[3 / an / cgl / diy / gd / i / n / out / p / po / qst / s4s / t / trv / vip / vm / vmg / w / wg / wsr / ] [Settings]
Board
Settings Home
/qst/ - Mitsuba Archive


File: ame_opening.jpg (122 KB, 1280x720)
122 KB
122 KB .jpg
You are Uzumaki Shiki, son of Uzumaki Naori and her partner Ryūzetsu, and a member of Konohagakure’s Team 15. For the first time in six months you’ve come home to the shinobi village Amegakure, together with your teammates who have just finished escorting a group of art merchants between the two villages you currently call home. There was some trouble on the road in the form of five deadbeat former genin who decided to try robbing your party, and they got much more than they bargained for – one of their guys is dead, one is in the hospital recovering from his wounds, and the other three are in prison by now.

It wasn’t even that you were trying to kill the guy, you simply threw an attack their way to create an opening for your teammates. But when two of your just enemies stood there and got hit instead of defending themselves properly, of course people were going to get seriously hurt or killed. Then again these were also the guys who thought that standing in the middle of the road in a group counted as an ‘ambush’, so maybe you had them overestimated from the start.

In any event you’re in Amegakure now, having arrived at your family home with your team to find your sister Makoto waiting for you. Needless to say, your teammates have found the whole experience so far to be rather confusing and surprising.

“It’s always been a bit... odd,” you admit with a slight frown. “Definitely formal, almost ritualized, but only in specific ways and at certain times.”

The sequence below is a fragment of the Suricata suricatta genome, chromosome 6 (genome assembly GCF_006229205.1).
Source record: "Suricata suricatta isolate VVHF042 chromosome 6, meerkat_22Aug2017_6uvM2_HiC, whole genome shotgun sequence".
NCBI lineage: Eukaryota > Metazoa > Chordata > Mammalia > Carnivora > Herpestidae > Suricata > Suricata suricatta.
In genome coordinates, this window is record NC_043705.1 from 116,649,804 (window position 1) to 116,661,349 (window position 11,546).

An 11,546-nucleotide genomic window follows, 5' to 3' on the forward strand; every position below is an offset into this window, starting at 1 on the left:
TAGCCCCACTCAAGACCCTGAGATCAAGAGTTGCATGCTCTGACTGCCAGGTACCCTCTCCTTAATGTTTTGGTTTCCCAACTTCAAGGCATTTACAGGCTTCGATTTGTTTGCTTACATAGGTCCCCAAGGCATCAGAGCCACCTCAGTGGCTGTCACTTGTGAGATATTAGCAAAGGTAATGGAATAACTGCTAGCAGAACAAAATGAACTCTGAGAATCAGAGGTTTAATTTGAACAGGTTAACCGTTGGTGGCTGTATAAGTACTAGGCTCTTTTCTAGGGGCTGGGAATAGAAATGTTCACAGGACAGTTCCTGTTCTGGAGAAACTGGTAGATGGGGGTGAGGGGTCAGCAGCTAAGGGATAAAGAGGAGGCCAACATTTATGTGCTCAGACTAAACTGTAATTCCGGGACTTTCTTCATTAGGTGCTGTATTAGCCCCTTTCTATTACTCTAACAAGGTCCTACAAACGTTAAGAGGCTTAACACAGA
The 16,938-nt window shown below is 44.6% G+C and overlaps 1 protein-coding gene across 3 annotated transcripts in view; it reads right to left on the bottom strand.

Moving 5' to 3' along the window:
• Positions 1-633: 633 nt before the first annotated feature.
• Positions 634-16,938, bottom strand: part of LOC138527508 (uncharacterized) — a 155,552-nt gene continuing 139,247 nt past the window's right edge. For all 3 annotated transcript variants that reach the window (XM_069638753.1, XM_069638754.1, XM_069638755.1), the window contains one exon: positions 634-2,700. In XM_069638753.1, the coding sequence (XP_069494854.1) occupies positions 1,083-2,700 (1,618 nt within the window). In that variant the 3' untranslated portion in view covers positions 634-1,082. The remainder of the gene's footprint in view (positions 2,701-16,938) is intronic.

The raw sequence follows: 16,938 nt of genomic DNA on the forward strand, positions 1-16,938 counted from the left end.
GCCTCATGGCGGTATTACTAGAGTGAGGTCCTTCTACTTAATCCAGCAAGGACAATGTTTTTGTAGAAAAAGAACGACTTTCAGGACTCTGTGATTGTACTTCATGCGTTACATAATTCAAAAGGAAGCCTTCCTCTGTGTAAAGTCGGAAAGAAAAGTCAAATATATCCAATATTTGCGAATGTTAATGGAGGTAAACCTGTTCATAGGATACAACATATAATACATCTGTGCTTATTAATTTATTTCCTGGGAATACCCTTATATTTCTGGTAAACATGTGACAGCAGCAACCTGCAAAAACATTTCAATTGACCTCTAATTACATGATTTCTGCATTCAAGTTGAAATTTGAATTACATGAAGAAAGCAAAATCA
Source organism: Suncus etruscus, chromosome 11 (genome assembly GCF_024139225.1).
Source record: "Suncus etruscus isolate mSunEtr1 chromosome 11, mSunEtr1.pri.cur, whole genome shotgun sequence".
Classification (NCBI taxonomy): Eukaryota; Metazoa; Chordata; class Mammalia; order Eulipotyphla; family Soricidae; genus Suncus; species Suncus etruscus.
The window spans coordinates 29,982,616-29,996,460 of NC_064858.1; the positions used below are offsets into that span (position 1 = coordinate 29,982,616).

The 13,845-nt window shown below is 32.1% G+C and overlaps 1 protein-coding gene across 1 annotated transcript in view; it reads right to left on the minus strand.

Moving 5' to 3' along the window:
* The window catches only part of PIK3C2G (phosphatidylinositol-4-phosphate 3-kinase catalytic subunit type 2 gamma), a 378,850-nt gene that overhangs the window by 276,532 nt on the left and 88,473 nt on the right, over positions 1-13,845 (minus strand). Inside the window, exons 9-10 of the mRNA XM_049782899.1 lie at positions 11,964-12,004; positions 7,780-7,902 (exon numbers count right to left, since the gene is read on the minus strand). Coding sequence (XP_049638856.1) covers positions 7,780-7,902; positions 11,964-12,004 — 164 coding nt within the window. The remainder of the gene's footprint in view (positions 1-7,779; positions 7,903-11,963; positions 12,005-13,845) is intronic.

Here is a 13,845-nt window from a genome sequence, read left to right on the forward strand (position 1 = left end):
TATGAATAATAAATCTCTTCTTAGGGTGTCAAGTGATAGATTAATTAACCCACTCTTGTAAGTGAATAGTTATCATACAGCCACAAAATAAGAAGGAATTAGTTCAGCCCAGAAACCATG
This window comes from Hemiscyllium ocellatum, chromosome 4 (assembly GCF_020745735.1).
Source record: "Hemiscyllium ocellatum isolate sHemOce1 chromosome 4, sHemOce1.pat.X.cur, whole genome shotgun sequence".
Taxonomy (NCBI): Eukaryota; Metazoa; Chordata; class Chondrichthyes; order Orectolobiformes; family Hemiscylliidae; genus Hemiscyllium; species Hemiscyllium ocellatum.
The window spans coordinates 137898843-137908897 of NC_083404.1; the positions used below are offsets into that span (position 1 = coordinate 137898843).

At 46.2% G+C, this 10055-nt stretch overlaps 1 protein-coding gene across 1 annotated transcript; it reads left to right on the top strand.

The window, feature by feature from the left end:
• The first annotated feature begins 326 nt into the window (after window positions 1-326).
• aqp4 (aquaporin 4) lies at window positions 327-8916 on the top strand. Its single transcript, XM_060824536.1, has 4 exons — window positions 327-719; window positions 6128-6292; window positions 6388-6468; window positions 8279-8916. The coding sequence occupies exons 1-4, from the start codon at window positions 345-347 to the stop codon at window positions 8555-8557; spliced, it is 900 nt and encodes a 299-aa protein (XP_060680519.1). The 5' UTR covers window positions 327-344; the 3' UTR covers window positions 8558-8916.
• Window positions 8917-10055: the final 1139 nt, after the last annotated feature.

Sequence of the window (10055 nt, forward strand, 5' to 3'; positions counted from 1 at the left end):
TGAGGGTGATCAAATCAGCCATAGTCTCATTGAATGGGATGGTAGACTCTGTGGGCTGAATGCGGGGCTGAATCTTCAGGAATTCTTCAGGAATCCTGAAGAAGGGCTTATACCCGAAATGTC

“Naori-ue in particular always acts way different with her close friends,” Makoto adds thoughtfully, putting words to what you’ve both long understood. “That’s how she was raised – with a really specific understanding of how to interact with certain people.”

“Our parents had a lot of rules,” you explain, walking over to one of the small cabinets and pulling out some cushions. “But they always explained the reasons for them, why they applied when they did and why they were sidelined when they were. And despite how busy they still are, they always made time for us.”

“Yeah no, both our parents are the kind of person to whom the people they love are the most important thing in the world,” Makoto shrugs before taking a cushion from your hand. “So while it made it hard to bring friends over, I think we were born lucky.”

“Not like we had many friends,” you sigh, “at least none our age.”

“Wait, why not?” Wasabi-kun frowns. You walk past her to set the electric kettle going. “Why wouldn’t you two be the most popular kids in the village – like some kinda mad cross between Boruto-kun and Sarada-kun?”

“... I think I might know the answer to that,” Sumire-kun speaks up in a soft voice. “Does your academy here have a ‘preview day’ like ours does in Konoha?”

“Yeah, it does,” you confirm. “Makoto and I sparred together.”

“You already knew ninjutsu and taijutsu by then?” Sumire continues. “Didn’t you?”
>1/3
>>
>>5243457
Makoto nods. “We didn’t realize that most six-year-olds dodn’t have the chakra reserves of a chūnin.”

“I used the Ryūka technique,” you remember.

“Yeah, back then it was harder for you to not set stuff on fire!” Makoto laughs. “And I countered it with Mizurappa.”

“You were always a natural with suiton,” you chuckle. “Remember that time at your fifth birthday when you tried to blow out the candles and...”

Makoto frowns. “I thought we agreed not to talk about that?”

“... I don’t remember agreeing to anything.”

“So this is what having a sibling is like,” Wasabi muses.

Sumire glances at her. “I forgot that you’re an only child... it is nice, isn’t it?”

...

You make sure to provide your guests with tea and wagashi (melon-filled namagashi in this case), which they seem to enjoy sitting on the porch watching the rain fall on the garden (along with Momo and Ichigo, Makoto’s salamander summon, who ‘bask’ on some of the rocks). It’s an unusual if enjoyable moment of complete calm.